Brain Hemodynamic Effects of Doxapram in Preterm InfantsDani C. · Bertini G. · Pezzati M. · Pratesi S. · Filippi L. · Tronchin M. · Rubaltelli F.F.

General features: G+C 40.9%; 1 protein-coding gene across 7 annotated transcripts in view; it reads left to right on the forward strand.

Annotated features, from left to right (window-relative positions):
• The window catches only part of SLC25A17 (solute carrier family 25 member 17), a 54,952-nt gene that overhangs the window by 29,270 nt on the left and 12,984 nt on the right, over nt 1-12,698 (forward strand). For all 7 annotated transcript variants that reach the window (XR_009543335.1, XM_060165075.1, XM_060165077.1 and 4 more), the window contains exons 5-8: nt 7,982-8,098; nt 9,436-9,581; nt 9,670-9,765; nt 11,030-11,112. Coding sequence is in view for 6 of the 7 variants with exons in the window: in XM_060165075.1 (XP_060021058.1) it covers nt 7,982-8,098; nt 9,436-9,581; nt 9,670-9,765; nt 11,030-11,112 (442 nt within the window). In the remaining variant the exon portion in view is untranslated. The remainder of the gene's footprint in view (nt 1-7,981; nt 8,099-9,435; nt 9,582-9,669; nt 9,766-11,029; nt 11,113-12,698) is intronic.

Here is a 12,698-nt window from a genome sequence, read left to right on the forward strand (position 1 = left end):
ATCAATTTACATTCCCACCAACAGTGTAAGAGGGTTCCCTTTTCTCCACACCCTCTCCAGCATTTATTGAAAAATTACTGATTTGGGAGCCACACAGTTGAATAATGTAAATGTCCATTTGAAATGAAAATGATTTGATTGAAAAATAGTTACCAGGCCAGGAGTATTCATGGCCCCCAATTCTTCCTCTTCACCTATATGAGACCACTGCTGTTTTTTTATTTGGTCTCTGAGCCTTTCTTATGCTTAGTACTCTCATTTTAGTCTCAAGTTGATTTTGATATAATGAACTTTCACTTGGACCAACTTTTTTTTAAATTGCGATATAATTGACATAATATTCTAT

Background: Doxapram is a respiratory stimulant widely used for the treatment of idiopathic apnea of prematurity, although it has been demonstrated that it can induce a transient decrease of cerebral blood flow and that isolated mental delay in infants weighing <1,250 g is associated with the total dosage and duration of doxapram therapy. Objectives: To evaluate the effects of doxapram on cerebral hemodynamics in preterm infants using cerebral Doppler ultrasonography and near-infrared spectroscopy. Methods: Preterm infants who required treatment with doxapram for apnea of prematurity unresponsive to caffeine were treated with doxapram at an hourly dose of 0.5 mg·kg–1·h–1, followed by 1.5 and 2.5 mg·kg–1·h–1. Results: 20 preterm infants were studied. Doxapram induced a significant decrease of oxygenated hemoglobin (O2Hb) and cerebral intravascular oxygenation (HbD = O2Hb – HHb) and an increase of HHb and CtOx concentrations, while cerebral blood volume and cerebral blood flow velocity did not change. Conclusions: Doxapram infusion induces the increase of cerebral oxygen consumption and requirement and the contemporary decrease of oxygen delivery probably mediated by a decrease of cerebral blood flow. Caution must be recommended in prescribing this drug for apnea of prematurity.
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